Data_Sheet_1_A map of evidence using transcranial direct current stimulation (tDCS) to improve cognition in adults with traumatic brain injury (TBI).pdf
Cognition impairments often occur after a traumatic brain injury and occur at higher rates in military members. Cognitive symptoms impair daily function, including balance and life quality, years after the TBI. Current treatments to regain cognitive function after TBI, including medications and cognitive rehabilitation, have shown limited effectiveness. Transcranial direct current stimulation (tDCS) is a low-cost, non-invasive brain stimulation intervention that improves cognitive function in healthy adults and people with neuropsychologic diagnoses beyond current interventions. Despite the available evidence of the effectiveness of tDCS in improving cognition generally, only two small TBI trials have been conducted based on the most recent systematic review of tDCS effectiveness for cognition following neurological impairment. We found no tDCS studies that addressed TBI-related balance impairments.Methods
A scoping review using a peer-reviewed search of eight databases was completed in July 2022. Two assessors completed a multi-step review and completed data extraction on included studies using a priori items recommended in tDCS and TBI research guidelines.Results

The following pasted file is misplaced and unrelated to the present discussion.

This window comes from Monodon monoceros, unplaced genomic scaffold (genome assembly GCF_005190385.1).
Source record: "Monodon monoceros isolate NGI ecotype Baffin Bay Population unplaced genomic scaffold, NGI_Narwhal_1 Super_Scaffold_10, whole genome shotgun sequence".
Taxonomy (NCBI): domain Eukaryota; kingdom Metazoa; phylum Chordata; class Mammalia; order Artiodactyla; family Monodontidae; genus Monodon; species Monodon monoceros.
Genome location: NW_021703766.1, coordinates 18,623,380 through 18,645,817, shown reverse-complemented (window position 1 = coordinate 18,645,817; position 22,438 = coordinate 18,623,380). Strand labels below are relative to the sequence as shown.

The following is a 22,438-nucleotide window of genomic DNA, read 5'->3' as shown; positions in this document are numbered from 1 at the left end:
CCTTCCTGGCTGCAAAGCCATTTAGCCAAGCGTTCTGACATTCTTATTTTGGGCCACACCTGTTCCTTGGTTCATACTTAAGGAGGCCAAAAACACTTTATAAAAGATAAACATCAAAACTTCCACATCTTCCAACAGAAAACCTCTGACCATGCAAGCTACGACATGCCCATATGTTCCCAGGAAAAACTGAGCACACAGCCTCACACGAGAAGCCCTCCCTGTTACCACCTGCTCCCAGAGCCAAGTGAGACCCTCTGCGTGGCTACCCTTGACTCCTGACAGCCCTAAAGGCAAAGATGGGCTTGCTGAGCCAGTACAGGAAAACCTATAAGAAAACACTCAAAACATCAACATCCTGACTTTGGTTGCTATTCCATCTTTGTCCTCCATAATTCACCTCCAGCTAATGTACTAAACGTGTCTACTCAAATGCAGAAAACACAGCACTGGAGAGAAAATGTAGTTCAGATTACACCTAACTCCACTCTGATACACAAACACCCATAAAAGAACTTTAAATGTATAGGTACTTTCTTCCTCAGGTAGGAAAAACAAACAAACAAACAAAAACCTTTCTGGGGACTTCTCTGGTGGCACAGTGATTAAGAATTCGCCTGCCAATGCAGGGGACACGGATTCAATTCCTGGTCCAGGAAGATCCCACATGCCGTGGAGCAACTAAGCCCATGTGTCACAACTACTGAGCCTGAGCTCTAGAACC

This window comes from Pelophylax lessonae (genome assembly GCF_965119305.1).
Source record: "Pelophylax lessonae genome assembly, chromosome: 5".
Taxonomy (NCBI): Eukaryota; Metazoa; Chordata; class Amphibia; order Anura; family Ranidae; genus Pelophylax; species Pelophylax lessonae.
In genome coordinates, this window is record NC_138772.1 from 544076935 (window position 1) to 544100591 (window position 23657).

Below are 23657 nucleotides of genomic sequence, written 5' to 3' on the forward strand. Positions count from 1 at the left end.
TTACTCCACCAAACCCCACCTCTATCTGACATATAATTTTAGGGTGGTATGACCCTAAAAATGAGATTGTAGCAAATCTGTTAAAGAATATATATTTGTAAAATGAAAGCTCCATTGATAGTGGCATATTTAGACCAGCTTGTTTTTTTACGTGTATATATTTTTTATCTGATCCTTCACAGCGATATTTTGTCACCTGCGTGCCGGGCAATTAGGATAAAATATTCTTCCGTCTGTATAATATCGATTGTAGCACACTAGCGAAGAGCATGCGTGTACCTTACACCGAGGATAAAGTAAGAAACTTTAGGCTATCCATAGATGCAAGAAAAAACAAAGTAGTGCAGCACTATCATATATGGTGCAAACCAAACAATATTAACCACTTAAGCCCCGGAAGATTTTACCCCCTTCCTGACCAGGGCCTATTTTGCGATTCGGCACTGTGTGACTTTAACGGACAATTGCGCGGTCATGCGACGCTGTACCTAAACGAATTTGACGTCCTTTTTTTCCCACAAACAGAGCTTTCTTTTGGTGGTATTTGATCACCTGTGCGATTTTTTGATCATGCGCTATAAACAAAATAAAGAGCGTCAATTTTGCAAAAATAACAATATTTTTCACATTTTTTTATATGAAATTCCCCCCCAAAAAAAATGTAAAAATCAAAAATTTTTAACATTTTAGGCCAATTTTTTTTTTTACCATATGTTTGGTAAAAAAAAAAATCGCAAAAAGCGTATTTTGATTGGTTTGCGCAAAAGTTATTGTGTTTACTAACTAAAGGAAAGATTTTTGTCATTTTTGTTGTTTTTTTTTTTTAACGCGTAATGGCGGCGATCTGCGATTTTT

A total of 399 results were reviewed for inclusion and 12 met the criteria and had data extracted from them by two assessors using Google Forms. Consensus on combined data results included a third assessor when needed. No studies using tDCS for cognition-related balance were found.Discussion
Guidelines and technology measures increase the identification of brain differences that alter tDCS effects on cognition. People with mild-severe and acute-chronic TBI tolerated and benefited from tDCS. TBI-related cognition is understudied, and systematic research that incorporates recommended data elements is needed to advance tDCS interventions to improve cognition after TBI weeks to years after injury.